Pastors who have been preaching in public parks in Nairobi will now pay the county government Sh1, 000 per day when the county’s Finance Bill comes into effect within the next month.
Most of these preachers have been visiting places such as Uhuru Park and Aga Khan Walk, especially during lunch hour, to spread God’s word.
Governor Johnson Sakaja already assented to the bill which, once it becomes operational, will see the pastors pay to preach. Only those preaching at Jeevanjee Gardens will pay Sh500 per day.
Those preaching in all other parks within the city will pay a flat rate of Sh1, 000 per day to the county government.
Several preachers shifted to the various venues at the city centre after Uhuru Park and Central Park were closed for renovations during the era of Nairobi Metropolitan Service.
The new law also requires religious organizations intending to hold crusades and other meetings at Kamukunji grounds to part with Sh20, 000 per day which one of the ways the county government is hoping will help it improve its revenues.
During the presentation of the Sh42.3 billion county budget, Finance executive Charles Kerich said the Sakaja administration aims to improve its revenue from Sh10 billion to Sh19 billion.
Also targeted in the plan are politicians holding rallies at famous Kaukunji grounds who will be required to part with Sh100, 000 per day.
Sakaja plans to use the recently rehabilitated Uhuru Park to make some money from artistes, through the Finance Bill 2023.
Recording commercial videos in Uhuru Park will cost Sh10, 000 per hour while shooting videos for both secular and gospel music will cost Sh5, 000 per hour.
At the City Park, vendors will be required to pay a Sh4, 000 annual fee and Sh5, 000 for trading licenses.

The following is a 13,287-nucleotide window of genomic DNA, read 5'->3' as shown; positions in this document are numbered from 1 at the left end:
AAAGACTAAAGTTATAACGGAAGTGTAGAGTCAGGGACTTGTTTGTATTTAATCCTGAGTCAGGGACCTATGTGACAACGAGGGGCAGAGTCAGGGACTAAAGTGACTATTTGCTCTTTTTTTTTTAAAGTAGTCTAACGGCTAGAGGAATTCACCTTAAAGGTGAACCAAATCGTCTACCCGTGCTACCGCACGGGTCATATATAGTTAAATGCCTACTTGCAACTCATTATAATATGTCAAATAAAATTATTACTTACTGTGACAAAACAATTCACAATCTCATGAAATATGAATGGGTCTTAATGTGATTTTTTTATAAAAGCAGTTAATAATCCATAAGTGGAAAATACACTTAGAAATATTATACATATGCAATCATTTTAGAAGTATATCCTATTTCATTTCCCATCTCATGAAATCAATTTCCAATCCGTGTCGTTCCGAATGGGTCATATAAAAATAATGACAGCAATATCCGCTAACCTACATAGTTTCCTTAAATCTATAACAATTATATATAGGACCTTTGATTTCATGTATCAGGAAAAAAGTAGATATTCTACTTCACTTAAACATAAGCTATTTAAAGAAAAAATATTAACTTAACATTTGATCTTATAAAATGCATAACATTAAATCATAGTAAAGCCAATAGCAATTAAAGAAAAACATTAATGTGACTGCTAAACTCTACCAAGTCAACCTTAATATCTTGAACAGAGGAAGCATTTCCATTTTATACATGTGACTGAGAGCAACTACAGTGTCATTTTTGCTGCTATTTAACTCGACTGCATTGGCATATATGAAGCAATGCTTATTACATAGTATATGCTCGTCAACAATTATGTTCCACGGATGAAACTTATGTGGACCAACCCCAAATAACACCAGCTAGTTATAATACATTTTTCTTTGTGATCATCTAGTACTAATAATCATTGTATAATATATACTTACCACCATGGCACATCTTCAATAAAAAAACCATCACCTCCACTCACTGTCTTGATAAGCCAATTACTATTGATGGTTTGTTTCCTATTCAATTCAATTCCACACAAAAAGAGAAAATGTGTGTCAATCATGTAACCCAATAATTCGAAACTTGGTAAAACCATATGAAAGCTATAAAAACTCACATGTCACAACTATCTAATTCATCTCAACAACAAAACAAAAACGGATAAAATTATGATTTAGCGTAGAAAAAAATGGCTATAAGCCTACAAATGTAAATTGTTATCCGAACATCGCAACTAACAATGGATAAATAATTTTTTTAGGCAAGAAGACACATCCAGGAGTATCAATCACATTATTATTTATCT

The county boss has promised that traders will be allowed to operate freely in the city centre. However, how this position has changed and the traders will now be required to pay
Stay informed. Subscribe to our newsletter
Unlike before when hawkers paid Sh20 daily, under the new law, they will be required to pay Sh50 daily to the county government. This means that in a day, the hawkers who are estimated to be around 6,000, will make Sh300, 000 for the county government.
Kerich, while delivering the budget, promised to address challenges facing city dwellers.
“Special focus will be placed on the interventions that touch on infrastructure, health care, environment, school-going children, the youth, and expanding the tax base for more revenue to finance development,” said Kerich.
He said the county government will strive to enhance the quality of healthcare while making it affordable, deliver school feeding programmes, ease movement within the county and provide a clean environment.
Kerich said the county intends to continue using the digital pay service platform for convenience.
He said the introduction of sectional property rates targeting individual houses on a block of apartments will increase rates of income.